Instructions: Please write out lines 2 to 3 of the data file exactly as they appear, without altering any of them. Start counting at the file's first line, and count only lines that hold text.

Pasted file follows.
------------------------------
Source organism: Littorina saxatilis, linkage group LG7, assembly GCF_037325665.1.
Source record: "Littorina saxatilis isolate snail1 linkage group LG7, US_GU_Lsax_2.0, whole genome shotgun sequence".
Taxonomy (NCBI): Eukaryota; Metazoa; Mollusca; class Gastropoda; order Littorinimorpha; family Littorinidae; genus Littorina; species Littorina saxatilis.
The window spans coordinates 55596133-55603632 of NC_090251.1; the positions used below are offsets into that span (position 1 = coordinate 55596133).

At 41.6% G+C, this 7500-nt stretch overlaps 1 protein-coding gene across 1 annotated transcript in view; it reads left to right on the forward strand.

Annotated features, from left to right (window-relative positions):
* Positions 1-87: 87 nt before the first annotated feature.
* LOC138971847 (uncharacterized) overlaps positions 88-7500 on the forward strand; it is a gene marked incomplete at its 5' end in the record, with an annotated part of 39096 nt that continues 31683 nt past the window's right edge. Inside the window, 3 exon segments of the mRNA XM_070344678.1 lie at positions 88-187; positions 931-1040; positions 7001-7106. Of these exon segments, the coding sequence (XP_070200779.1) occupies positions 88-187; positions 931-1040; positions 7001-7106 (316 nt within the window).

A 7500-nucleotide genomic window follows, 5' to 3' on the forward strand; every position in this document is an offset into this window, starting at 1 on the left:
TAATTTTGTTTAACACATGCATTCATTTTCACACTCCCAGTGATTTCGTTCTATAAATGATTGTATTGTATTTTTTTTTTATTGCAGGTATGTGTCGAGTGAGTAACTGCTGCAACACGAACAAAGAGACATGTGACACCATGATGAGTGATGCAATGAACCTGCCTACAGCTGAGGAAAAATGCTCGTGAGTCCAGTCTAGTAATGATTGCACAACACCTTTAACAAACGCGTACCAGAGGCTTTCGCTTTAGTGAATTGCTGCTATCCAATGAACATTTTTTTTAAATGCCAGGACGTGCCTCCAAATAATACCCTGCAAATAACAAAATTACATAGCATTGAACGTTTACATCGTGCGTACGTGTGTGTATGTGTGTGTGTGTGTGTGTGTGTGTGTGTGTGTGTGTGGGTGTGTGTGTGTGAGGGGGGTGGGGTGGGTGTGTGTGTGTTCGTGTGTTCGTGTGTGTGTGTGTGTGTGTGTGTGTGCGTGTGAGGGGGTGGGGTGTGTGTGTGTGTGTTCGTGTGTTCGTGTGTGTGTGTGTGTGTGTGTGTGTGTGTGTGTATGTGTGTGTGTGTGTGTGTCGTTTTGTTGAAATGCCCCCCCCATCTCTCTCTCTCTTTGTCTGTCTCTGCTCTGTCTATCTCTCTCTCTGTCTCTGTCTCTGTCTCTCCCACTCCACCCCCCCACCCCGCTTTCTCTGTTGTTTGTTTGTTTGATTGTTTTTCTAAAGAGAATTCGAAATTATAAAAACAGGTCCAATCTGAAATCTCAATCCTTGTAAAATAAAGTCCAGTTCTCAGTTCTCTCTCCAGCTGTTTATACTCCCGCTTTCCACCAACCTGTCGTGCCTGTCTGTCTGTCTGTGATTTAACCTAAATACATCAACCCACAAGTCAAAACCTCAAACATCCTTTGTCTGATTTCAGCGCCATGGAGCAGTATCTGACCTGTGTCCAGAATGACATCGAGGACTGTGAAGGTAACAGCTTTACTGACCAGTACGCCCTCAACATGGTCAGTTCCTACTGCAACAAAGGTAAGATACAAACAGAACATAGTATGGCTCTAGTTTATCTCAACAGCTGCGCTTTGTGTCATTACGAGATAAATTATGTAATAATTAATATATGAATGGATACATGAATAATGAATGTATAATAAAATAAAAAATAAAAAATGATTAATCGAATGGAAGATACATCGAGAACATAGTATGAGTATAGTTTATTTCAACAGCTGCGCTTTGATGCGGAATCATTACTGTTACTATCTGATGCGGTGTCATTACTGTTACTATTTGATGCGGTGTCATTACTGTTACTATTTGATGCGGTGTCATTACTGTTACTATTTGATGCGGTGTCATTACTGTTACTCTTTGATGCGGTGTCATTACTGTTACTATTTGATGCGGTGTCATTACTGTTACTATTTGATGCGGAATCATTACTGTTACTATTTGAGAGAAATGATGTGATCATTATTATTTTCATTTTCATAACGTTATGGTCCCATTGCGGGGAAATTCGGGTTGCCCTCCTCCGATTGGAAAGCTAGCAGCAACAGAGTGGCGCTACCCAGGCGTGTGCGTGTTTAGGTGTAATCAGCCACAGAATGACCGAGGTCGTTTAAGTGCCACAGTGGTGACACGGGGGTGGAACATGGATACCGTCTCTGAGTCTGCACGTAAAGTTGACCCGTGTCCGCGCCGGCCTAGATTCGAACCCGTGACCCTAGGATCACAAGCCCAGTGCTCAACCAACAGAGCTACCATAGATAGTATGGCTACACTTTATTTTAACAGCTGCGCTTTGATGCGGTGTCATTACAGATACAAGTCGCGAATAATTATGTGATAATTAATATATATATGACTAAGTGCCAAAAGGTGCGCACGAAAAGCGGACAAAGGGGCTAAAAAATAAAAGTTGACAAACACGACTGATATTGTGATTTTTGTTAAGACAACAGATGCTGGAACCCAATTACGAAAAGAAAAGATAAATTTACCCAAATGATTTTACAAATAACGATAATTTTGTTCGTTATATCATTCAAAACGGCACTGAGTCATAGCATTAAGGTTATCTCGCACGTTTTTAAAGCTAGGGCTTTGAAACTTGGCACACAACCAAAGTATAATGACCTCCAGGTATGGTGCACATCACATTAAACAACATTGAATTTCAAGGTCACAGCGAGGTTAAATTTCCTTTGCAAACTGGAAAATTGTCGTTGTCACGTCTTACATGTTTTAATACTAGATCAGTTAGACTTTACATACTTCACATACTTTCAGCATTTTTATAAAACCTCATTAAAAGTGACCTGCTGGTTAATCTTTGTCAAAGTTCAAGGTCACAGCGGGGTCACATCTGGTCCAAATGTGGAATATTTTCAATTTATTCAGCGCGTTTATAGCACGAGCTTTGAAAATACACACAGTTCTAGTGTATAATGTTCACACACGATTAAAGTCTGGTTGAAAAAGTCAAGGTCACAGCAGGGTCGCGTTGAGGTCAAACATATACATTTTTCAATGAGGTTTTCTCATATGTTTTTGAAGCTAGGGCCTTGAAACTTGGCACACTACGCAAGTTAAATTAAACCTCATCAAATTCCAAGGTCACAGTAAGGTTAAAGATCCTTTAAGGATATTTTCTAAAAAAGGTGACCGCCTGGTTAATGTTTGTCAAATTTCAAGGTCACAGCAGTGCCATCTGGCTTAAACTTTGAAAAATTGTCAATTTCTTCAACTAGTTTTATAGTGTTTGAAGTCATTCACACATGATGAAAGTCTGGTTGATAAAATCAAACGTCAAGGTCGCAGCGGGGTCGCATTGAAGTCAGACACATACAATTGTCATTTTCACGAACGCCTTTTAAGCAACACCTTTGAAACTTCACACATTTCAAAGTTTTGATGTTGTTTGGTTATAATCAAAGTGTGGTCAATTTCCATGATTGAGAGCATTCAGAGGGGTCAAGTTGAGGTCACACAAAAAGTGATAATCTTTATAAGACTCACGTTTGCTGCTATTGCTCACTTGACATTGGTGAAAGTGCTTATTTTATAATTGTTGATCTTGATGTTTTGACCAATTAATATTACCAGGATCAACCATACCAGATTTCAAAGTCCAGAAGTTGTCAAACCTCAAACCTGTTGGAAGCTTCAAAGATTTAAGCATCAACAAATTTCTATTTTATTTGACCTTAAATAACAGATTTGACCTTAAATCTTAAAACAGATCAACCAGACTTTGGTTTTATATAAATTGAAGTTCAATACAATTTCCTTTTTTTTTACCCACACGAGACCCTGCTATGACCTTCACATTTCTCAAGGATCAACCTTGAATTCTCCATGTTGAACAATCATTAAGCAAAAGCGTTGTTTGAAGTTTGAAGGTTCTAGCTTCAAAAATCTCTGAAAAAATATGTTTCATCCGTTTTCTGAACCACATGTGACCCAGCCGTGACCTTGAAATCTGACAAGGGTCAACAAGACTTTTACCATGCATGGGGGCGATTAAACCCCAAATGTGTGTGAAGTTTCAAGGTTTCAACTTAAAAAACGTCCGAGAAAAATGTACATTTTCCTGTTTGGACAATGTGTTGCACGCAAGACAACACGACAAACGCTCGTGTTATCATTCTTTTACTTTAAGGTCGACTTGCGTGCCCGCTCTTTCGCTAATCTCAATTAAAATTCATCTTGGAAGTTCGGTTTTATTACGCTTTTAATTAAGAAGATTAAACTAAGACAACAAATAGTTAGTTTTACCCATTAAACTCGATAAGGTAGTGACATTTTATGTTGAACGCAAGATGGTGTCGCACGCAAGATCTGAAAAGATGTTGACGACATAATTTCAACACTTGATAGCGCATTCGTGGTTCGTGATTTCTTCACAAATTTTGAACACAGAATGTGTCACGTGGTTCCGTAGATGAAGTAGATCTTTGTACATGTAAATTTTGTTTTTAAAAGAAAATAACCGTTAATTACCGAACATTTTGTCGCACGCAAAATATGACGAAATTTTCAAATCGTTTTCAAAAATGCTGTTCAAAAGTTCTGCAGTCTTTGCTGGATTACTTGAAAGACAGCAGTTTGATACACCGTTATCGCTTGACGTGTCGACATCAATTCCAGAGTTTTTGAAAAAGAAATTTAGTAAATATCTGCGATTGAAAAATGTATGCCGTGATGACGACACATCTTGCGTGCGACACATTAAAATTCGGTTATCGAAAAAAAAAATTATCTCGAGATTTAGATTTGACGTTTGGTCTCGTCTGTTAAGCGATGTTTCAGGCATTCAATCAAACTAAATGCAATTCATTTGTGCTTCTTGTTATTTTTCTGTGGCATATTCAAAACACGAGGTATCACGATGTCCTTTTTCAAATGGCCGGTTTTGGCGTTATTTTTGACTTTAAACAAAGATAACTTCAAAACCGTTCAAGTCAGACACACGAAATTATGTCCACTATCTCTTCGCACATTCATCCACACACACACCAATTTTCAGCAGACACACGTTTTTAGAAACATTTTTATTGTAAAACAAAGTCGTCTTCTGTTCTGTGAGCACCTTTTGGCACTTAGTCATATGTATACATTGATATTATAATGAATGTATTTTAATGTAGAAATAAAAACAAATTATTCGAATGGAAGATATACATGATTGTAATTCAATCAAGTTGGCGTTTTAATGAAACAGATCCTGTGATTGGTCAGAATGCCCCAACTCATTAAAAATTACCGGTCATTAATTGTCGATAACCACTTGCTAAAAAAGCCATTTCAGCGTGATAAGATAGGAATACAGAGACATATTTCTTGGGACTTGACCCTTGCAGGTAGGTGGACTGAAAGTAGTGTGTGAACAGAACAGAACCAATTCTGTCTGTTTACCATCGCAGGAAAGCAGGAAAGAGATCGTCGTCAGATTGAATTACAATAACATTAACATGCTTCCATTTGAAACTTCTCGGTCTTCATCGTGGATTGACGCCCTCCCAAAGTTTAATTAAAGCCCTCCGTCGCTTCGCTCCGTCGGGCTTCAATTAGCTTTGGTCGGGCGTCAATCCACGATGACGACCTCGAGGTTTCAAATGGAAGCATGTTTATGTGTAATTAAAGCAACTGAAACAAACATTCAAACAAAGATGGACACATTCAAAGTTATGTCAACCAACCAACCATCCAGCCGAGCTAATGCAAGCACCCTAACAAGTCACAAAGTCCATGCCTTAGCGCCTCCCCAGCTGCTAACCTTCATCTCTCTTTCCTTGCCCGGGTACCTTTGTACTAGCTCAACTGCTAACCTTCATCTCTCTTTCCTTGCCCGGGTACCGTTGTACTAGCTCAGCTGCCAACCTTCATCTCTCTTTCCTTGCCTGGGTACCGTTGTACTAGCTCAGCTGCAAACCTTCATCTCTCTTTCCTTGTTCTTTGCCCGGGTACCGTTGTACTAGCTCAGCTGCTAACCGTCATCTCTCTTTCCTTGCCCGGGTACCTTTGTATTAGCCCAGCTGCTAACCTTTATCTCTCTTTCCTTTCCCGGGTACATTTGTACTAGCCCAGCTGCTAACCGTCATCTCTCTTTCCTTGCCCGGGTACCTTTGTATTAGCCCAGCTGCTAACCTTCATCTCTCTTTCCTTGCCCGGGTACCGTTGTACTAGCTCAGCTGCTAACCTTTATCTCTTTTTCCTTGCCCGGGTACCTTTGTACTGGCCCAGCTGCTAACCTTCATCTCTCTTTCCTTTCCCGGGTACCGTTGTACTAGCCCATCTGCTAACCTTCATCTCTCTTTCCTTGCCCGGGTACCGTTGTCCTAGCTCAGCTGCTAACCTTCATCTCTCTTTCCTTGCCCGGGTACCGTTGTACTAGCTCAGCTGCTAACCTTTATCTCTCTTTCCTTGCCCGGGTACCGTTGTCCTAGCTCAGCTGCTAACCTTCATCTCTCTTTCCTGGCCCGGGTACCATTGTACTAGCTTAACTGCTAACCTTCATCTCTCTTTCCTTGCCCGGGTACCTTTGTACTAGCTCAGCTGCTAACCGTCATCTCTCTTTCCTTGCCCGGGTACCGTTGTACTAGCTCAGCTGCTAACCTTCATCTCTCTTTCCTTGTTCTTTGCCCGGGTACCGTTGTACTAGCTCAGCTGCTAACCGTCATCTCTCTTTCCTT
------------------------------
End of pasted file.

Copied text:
Source record: "Littorina saxatilis isolate snail1 linkage group LG7, US_GU_Lsax_2.0, whole genome shotgun sequence".
Taxonomy (NCBI): Eukaryota; Metazoa; Mollusca; class Gastropoda; order Littorinimorpha; family Littorinidae; genus Littorina; species Littorina saxatilis.